[We would like to thank Cotter, the youngest fan ever to recap a show for this blog, for recapping last night's NYE show. (Note that he also recapped MPP2 in June 2019 for us.) Happy New Year's everyone! -Ed.]
Last night was the single most memorable night of my life. The tangible excitement surrounding the holy grail of all Phish shows was contagious as it spread from me, to my mom, my dad, and even my twelve-year-old brother, who’s first show was a three set show!
My family made the drive in from LeHigh University after an interview regarding my college admissions, so unfortunately we were not able to make the behemoth that was the 12/30 show. We did have our own dance party in the hotel room to get in the zone for New Year's. By the time we got in to New York, it was mid-afternoon, so all we had time to do was get lunch and get ready. We were four of the seemingly 20,000 waiting outside the ticket office entrance, as the clock ticked past 6:30 to 6:35 to all the way to a quarter 'til 7, until the doors to the World's Most Famous Arena finally opened.
We made our way to our seats, and my dad surprised us: he had bought us tickets in Section 116, much to the monetary dismay of my mom, which glued a smile to my face that didn’t leave until after “Sand." Everything seemed just about perfect, and we engaged in excited jargon with our neighbors about what the “gag” would be, and it seemed as if no one knew what they we’re going to do. The lights eventually set after what is always the longest hour of the day, that between 7 and 8, in which the arena slowly fills and the clock-checking becomes obsessive. Watching my little brother's face as Phish tuned their instruments, getting ready for what was sure to be one-hell-of-a show, was the first of an evening of moments I will not soon forget.
The show began with a short and sweet “Martian Monster,” which transformed The Garden into a funkified dance party. Wasting no time at all, Fish began the all-too-recognizable drum sequence that is “Buried Alive." Trey seemed especially fired-up for this version, which took the garden from a funk dance party to a blues dance party. The genre-fluid band then began my mom’s all time favorite, “AC/DC Bag." This also happens to be the one song my brother knows all the words to, so it was a special moment watching him sing along with the band.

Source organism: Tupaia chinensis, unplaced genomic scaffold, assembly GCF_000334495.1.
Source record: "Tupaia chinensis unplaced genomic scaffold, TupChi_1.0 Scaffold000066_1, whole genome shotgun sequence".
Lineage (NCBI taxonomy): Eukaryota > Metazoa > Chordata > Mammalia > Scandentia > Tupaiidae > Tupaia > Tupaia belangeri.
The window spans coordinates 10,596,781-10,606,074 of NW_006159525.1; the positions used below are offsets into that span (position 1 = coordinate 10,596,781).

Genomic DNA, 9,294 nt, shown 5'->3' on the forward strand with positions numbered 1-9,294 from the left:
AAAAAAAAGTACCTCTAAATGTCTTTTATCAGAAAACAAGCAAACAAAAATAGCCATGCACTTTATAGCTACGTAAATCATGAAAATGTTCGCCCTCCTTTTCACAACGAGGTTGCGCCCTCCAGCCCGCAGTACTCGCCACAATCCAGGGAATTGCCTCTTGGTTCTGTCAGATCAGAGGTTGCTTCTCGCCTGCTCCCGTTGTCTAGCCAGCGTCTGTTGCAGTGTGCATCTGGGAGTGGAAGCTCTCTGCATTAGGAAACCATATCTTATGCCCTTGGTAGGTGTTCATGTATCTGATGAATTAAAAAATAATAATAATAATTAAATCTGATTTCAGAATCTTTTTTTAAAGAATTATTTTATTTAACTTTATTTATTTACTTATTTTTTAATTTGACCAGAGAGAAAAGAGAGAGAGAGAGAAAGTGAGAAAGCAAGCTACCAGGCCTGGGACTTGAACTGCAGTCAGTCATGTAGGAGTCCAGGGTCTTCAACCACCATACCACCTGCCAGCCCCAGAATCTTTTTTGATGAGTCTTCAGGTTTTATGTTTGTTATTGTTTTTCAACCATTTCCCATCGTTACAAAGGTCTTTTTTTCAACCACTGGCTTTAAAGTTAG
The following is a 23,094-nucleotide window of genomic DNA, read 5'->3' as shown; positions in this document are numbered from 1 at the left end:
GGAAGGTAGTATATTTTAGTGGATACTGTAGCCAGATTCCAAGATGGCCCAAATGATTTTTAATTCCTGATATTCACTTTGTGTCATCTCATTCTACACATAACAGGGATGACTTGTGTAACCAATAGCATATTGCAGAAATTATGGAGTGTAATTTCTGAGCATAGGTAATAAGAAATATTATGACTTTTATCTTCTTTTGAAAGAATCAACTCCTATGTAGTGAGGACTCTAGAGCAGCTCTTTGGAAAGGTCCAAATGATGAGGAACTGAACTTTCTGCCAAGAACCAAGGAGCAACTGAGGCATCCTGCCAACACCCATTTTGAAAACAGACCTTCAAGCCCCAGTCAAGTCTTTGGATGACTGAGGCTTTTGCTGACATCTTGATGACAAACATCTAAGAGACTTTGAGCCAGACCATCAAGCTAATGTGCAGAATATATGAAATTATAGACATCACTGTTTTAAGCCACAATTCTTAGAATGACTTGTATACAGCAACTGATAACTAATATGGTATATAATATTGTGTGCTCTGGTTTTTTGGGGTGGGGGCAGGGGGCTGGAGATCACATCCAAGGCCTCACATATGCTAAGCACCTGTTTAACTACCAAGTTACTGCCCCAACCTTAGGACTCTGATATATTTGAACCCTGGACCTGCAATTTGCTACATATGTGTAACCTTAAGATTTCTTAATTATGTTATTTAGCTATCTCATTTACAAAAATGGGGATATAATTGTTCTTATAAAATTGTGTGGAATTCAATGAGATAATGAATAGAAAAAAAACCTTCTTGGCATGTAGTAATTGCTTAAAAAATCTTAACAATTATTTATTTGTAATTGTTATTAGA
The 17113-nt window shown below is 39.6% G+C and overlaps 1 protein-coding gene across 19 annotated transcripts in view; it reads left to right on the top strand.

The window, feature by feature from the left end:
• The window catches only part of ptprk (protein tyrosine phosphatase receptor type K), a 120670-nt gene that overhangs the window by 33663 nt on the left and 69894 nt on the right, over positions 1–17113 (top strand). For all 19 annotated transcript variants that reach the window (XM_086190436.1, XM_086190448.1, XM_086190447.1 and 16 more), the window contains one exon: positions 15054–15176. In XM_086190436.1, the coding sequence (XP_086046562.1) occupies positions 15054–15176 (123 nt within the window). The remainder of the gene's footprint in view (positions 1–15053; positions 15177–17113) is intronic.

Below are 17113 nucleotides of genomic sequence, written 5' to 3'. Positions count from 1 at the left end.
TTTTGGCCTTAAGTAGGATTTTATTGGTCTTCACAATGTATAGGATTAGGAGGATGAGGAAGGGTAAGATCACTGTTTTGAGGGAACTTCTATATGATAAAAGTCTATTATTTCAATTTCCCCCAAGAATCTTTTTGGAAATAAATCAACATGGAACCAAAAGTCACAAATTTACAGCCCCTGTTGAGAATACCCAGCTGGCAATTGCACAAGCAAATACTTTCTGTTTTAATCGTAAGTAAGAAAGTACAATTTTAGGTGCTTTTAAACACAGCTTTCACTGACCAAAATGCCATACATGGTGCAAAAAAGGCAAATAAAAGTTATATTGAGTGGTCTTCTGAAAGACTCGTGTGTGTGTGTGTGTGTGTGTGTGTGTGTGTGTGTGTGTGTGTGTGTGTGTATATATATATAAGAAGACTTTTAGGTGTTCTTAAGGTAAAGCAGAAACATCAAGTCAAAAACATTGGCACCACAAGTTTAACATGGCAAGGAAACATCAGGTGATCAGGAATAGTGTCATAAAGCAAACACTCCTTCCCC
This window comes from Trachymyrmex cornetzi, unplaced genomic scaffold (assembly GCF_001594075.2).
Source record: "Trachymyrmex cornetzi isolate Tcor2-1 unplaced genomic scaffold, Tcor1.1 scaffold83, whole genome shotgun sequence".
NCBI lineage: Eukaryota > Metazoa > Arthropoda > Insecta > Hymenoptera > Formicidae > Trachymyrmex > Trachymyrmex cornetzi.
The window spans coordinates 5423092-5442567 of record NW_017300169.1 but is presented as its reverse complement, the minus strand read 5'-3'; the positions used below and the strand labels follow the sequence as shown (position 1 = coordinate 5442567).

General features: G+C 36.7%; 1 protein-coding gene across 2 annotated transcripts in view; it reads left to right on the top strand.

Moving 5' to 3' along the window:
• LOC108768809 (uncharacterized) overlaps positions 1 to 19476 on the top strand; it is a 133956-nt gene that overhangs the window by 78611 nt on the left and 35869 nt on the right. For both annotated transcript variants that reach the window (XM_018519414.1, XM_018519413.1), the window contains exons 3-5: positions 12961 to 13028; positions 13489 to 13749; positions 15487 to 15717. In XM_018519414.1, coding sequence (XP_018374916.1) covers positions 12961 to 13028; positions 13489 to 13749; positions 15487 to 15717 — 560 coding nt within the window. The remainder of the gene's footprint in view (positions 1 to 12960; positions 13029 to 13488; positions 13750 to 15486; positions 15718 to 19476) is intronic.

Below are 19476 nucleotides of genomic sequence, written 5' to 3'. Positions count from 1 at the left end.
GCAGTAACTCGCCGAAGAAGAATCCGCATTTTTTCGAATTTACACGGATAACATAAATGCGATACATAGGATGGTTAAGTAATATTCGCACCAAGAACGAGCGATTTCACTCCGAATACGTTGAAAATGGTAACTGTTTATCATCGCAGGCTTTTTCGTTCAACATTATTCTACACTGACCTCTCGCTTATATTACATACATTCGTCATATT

The first jam of the night came on a rather long, for 3.0, “Halley’s Comet." The Page-led jam didn’t explore new territory, but it restored the funk theme of the night in the last quarter. A slightly awkward transition into “Prince Caspian” had most people groaning, but with that being said, I don’t think a single person wasn’t primordially yelling “OOH” with the likes of Page and Mike. The jam petered out after a few minutes before transitioning into “Sparkle." This is a song which does not get the rep it deserves in my opinion. Something about Page’s fills along with our fearless leader's 56-year-old hands [Watch it there kiddo. -Ed.] moving as fast as they possibly can always seems to inspire great amounts of energy. On the same vein of energy, the rocking “Axilla” came next, sending the rail riders into a headbanging frenzy, and having everyone hungry for what came next.
What came next was the continued “Pan Story" from 12/30/19. I freaked out because of the leaked picture from yesterday (12/31) in which "Harpua" had followed the story. Unfortunately, it was just a continuation of the previous day’s story, with rather cool effects from Page, the same THX sound effect which (for example) had ended the magnificent 11/30/19 “Harry Hood," and quite amazing acting from Trey. Richard Glasgow (aka Dickie Scotland) then appeared on stage dressed as Zamfir “the master of the pan flute," and threatened to hit both Fish and Trey. [Please click the Zamfir link, it's hilarious, and will help educate you whipper snappers about Zamfir's majesty. -Ed.]